A Cold Stare - Planned section for a book called "A Journey of 'Faith': Memoire of a Transformation from Christian Child to Atheist Adult"


From time to time memories of my former life as a Protestant Christian come back. Some of them are pleasant, some unpleasant, others simply perplexing.

There is one that came to mind today that is still perplexing to this day.

Years ago, I had decided to confirm myself into the church, ironically, this was only a year before my dramatic transformation into unbeliever would take place.

As part of the "confirmation class," which I found unbareably dull at most times, we had to go visit the religious services of a synagogue and a catholic church. I don't know what the purpose of this was, perhaps they thought it would convince us of the truth of our own faith? Before visiting Immacculate Heart of Mary, I had thought the Catholics as brothers and sisters in my christian faith. That view would be harshly challenged by a fateful trip to IHM for a sunday mass.

Let it be mentioned that one Saturday night we also visited Rockdale Temple. I was impressed, and quite surprised [given the history of how Christians have treated Jews] on how hospitable, friendly, and even delighted the Jewish members of the Synagogue seemed to be that we were there. If I remember correctly they invited our Confirmation class leader to "come back anytime." Now, they could very well have been trying to convert us. But it struck me as odd that I had more fun and was more comfortable among these people of a different faith than I. We danced with them to a peppy and catchy tune while singing in Hebrew and they even let me hold their synagogue's copy of the Torah. I remember being awed, flattered, feeling unworthy, and feeling confused. Didn't they hold a grudge against christians for the pain we had caused them?

Apparently this particular congregation did not.

I still remember this incident with a feeling of warmth and smile as I think of the accepting smiles of the Jewish congregation.

Oh how this contrasted with the IHM congregation!!

From the moment we entered that building that sunday morning, the very air was dense with tension. As the catholics filed in, dipping their fingertips in a basin of holy water and spreading it on their heads as they crossed themselves, I could see them glance briefly at us with curious, yet suspicious cold eyes.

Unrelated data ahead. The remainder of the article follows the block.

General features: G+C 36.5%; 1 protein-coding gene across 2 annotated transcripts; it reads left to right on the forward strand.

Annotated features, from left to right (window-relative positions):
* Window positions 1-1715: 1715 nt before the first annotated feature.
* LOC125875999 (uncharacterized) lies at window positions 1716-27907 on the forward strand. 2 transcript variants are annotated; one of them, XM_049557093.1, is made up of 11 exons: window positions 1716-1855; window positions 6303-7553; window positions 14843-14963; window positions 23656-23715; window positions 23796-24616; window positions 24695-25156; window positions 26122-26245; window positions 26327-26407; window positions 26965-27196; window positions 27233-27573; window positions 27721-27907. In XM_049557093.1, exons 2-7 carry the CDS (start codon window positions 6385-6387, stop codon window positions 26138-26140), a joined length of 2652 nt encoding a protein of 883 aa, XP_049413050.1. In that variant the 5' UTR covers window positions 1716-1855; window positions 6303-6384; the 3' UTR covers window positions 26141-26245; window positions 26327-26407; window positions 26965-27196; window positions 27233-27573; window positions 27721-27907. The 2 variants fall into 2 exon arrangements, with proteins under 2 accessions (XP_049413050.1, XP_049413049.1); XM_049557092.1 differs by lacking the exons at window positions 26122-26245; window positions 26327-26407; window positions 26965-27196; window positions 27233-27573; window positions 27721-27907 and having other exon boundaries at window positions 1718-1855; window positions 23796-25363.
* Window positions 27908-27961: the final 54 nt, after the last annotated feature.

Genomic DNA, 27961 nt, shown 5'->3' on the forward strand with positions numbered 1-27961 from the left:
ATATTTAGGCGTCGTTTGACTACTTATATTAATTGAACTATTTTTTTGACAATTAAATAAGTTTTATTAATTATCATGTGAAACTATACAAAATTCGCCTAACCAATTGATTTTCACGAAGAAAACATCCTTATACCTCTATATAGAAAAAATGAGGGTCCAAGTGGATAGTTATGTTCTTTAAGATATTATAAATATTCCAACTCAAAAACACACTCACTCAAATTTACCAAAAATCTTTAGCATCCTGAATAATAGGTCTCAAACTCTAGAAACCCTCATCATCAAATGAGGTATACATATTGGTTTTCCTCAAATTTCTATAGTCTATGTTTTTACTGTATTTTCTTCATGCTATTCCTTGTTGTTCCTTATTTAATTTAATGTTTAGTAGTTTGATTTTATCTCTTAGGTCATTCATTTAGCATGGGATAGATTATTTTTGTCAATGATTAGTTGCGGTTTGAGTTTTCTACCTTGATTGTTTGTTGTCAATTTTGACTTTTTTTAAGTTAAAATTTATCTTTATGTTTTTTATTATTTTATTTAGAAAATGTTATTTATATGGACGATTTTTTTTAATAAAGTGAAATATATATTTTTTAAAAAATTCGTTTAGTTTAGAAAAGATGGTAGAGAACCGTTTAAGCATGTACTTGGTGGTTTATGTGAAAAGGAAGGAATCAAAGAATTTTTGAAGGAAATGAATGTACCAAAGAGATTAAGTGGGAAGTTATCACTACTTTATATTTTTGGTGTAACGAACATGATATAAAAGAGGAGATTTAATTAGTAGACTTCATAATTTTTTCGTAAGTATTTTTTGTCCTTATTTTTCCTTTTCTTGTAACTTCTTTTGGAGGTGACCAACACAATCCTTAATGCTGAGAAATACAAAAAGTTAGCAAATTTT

I knew from the moment I entered that church that my protestant group of teenagers wasn't welcome there... although granted, it was unspoken... and there was an air of fake hospitality with the Priest. Who answered our questions with a masked tension on his face before we entered the sanctuary.

I remember my christian child-like mind thinking "What on Earth is their problem? The Jewish people we visited last week weren't even part of our faith and they treated us better than this! Why are they giving us such cold stares? I thought we were all brothers and sisters in Christ! What is going on here?"

Throughout the mass service there were people turning around occassionally to give us curious and hostile, suspicious stares. Children would look at us with mere curiousity, but their mothers and fathers would quickly admonish them to turn around, pay attention and not stare at the protestant confirmation class.

I couldn't hear them saying this, but I knew that they were saying it because of the nervous look they had when their children started to look at us for too long.

We were a bunch of dumbfounded, 14-year-old pariahs.

There was very little speech among us as the mass continued. I can't be sure, but I think many of the other kids were as unnerved and awkward as I was.

The defining moment came at the time it was to take communion. The catholics lined up to drink wine out of the same cup and recieve a white square wafer. It was quite different from the practice at our church, but I felt entitled to recieve communion with my christian brothers and sisters. I started to stand up to join them. I could feel the power of Christ calling me.

Suddenly one of my confirmation class leaders put her hand on my arm. I spun around in surprise. Her face was slightly pale and drawn and she shook her head at me, a serious warning on her face.

I was confused and hurt. Why couldn't I recieve communion with the Christians who went to this church? Why would they think me unworthy of the love of Christ?

Many things about that day made no sense at the time but make perfect sense now.

I was badly rattled and my feelings were hurt.

I couldn't understand why these brothers and sisters in faith were so hostile. The Jewish people from the Rockdale temple had opened their arms to us like brothers and sisters, but the Catholics at IHM, shunned us like a stain at the back of their sanctuary. Little was I to know that this rattled piece of my treasured beliefs was only the beginning of my real journey. A journey that would save me from myself, and from the poison of my faith.

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Comment by Frankie Dapper on September 13, 2010 at 11:41pm
Your excerpt is a nice lead to exploration of cultural and institutional antisemitism. It certainly gives a transition to discuss your metamorphosis. I do not know that there is much out there on the psychology of indoctrination in religious families. Your insights in that area would be interesting. And of course the force field after a successful indoctrination is a related area to cover along with the wherewithal to help the coma victims out of their sleep of reason. Good luck.



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